Kim had discovered a glitch in an otherwise perfect system: for all intents and purposes, South Korea had become a slave to Internet Explorer and, by extension, Microsoft. It's a problem that Kim believes is rooted in pride; pride that has had damaging effects to Korea's Internet culture.

At the end of the 1990s, Korea developed its own encryption technology, SEED, with the aim of securing e-commerce. Users must supply a digital certificate, protected by a personal password, for any online transaction in order to prove their identity. For Web sites to be able to verify the certificates, the technology requires users to install a Microsoft ActiveX plug-in.

"The Korean government took a great deal of pride in that breakthrough security technology," Kim said. "They wanted it to be widely used in Korea." But ActiveX drew a lot of criticism in the international community.

Park Hun-myoung, a professor of public management and policy analysis at the International University of Japan, says that ActiveX plug-ins consume computing resources, often conflict with each other and contribute to bad computing practices by teaching users to always click "OK" on command prompts.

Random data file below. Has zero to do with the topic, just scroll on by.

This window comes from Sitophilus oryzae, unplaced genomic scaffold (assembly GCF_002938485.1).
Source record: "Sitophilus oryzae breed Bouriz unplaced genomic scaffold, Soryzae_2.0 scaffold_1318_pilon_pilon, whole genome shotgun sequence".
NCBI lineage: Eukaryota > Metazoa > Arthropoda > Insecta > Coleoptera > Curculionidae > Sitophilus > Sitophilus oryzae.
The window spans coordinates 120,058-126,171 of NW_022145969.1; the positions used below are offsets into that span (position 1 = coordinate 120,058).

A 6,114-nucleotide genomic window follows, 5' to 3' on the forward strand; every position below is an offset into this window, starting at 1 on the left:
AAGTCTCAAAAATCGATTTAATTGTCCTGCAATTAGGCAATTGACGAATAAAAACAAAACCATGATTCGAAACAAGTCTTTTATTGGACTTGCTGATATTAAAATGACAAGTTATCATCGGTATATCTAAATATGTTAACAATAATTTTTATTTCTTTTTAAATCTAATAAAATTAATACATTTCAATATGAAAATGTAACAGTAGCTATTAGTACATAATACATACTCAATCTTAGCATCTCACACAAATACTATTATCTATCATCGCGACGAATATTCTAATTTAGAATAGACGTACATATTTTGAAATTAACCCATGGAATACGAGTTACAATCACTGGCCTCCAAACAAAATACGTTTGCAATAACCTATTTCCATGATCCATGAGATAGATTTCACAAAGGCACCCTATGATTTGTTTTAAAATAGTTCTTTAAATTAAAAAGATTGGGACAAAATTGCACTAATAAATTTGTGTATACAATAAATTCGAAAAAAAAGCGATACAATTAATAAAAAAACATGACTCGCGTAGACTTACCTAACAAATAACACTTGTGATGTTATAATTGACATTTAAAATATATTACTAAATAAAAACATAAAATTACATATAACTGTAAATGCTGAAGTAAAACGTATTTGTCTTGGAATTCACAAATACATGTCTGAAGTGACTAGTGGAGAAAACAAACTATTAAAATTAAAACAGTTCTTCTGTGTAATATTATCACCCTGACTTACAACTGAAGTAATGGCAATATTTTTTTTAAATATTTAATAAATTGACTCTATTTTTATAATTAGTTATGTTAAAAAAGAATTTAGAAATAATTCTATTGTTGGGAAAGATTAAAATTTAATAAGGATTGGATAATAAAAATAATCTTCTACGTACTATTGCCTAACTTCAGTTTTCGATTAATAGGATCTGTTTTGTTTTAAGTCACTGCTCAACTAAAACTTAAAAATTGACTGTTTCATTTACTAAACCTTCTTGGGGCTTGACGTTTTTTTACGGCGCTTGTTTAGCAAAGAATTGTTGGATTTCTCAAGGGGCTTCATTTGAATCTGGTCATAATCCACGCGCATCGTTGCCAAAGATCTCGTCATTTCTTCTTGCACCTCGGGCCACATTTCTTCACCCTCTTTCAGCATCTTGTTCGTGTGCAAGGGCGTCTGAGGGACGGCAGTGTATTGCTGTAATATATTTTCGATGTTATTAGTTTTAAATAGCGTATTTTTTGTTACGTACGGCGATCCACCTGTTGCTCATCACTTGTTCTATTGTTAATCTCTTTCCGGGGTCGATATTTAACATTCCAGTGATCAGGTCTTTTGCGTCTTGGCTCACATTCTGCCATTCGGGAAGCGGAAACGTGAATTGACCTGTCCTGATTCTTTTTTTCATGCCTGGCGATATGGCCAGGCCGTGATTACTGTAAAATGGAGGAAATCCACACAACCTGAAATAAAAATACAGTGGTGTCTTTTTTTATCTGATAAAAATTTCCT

Using bribery, lobbying, distortion of public processes -- and at times retaliation, intimidation and bullying -- Microsoft has been able to depress and suppress attempts to do what citizens actually want their government to do. And some people still wonder what makes Microsoft so unusually malicious...

Watch Microsoft taking more positions of power in Africa. From the Microsoft press:

Cheick Modibo Diarra, Microsoft Corp's chairman for Africa, has been appointed interim prime minister charged with helping to restore civilian rule to the Saharan state of Mali after a coup last month, it was reported Tuesday. The appointment of Diarra, a former NASA astrophysicist who was born in the country, was announced on in a statement read out on state television, Reuters reported.


Entryism that money cannot buy (or need not even buy).